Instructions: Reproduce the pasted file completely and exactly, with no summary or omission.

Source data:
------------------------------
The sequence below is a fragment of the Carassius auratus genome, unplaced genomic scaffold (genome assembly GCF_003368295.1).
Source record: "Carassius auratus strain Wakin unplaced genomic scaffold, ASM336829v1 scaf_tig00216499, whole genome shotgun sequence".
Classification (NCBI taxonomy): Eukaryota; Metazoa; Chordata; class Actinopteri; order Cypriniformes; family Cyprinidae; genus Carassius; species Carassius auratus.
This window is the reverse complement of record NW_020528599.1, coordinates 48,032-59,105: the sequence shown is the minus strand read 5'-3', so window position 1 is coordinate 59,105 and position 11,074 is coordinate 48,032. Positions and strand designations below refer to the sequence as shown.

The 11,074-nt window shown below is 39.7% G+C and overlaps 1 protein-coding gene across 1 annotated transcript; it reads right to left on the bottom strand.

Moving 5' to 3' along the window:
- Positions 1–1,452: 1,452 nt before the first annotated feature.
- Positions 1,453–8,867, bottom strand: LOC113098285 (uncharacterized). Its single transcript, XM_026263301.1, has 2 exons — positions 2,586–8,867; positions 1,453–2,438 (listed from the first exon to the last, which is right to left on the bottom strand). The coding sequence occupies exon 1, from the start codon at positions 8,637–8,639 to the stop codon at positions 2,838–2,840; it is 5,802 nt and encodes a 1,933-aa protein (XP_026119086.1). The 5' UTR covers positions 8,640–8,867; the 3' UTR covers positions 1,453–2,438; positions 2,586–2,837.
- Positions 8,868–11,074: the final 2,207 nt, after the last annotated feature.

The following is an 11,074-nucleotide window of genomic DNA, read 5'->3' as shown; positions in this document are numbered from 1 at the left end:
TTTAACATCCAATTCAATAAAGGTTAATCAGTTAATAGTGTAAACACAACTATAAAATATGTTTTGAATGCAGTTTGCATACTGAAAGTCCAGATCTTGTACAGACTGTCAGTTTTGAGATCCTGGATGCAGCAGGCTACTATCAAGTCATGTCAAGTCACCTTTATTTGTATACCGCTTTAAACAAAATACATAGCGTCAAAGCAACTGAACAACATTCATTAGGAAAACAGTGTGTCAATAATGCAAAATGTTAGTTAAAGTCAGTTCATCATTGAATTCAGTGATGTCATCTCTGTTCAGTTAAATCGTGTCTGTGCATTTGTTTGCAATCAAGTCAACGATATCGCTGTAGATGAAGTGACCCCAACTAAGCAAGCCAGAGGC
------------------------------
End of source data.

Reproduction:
The sequence below is a fragment of the Carassius auratus genome, unplaced genomic scaffold (genome assembly GCF_003368295.1).
Source record: "Carassius auratus strain Wakin unplaced genomic scaffold, ASM336829v1 scaf_tig00216499, whole genome shotgun sequence".
Classification (NCBI taxonomy): Eukaryota; Metazoa; Chordata; class Actinopteri; order Cypriniformes; family Cyprinidae; genus Carassius; species Carassius auratus.
This window is the reverse complement of record NW_020528599.1, coordinates 48,032-59,105: the sequence shown is the minus strand read 5'-3', so window position 1 is coordinate 59,105 and position 11,074 is coordinate 48,032. Positions and strand designations below refer to the sequence as shown.

The 11,074-nt window shown below is 39.7% G+C and overlaps 1 protein-coding gene across 1 annotated transcript; it reads right to left on the bottom strand.

Moving 5' to 3' along the window:
- Positions 1–1,452: 1,452 nt before the first annotated feature.
- Positions 1,453–8,867, bottom strand: LOC113098285 (uncharacterized). Its single transcript, XM_026263301.1, has 2 exons — positions 2,586–8,867; positions 1,453–2,438 (listed from the first exon to the last, which is right to left on the bottom strand). The coding sequence occupies exon 1, from the start codon at positions 8,637–8,639 to the stop codon at positions 2,838–2,840; it is 5,802 nt and encodes a 1,933-aa protein (XP_026119086.1). The 5' UTR covers positions 8,640–8,867; the 3' UTR covers positions 1,453–2,438; positions 2,586–2,837.
- Positions 8,868–11,074: the final 2,207 nt, after the last annotated feature.

The following is an 11,074-nucleotide window of genomic DNA, read 5'->3' as shown; positions in this document are numbered from 1 at the left end:
TTTAACATCCAATTCAATAAAGGTTAATCAGTTAATAGTGTAAACACAACTATAAAATATGTTTTGAATGCAGTTTGCATACTGAAAGTCCAGATCTTGTACAGACTGTCAGTTTTGAGATCCTGGATGCAGCAGGCTACTATCAAGTCATGTCAAGTCACCTTTATTTGTATACCGCTTTAAACAAAATACATAGCGTCAAAGCAACTGAACAACATTCATTAGGAAAACAGTGTGTCAATAATGCAAAATGTTAGTTAAAGTCAGTTCATCATTGAATTCAGTGATGTCATCTCTGTTCAGTTAAATCGTGTCTGTGCATTTGTTTGCAATCAAGTCAACGATATCGCTGTAGATGAAGTGACCCCAACTAAGCAAGCCAGAGGC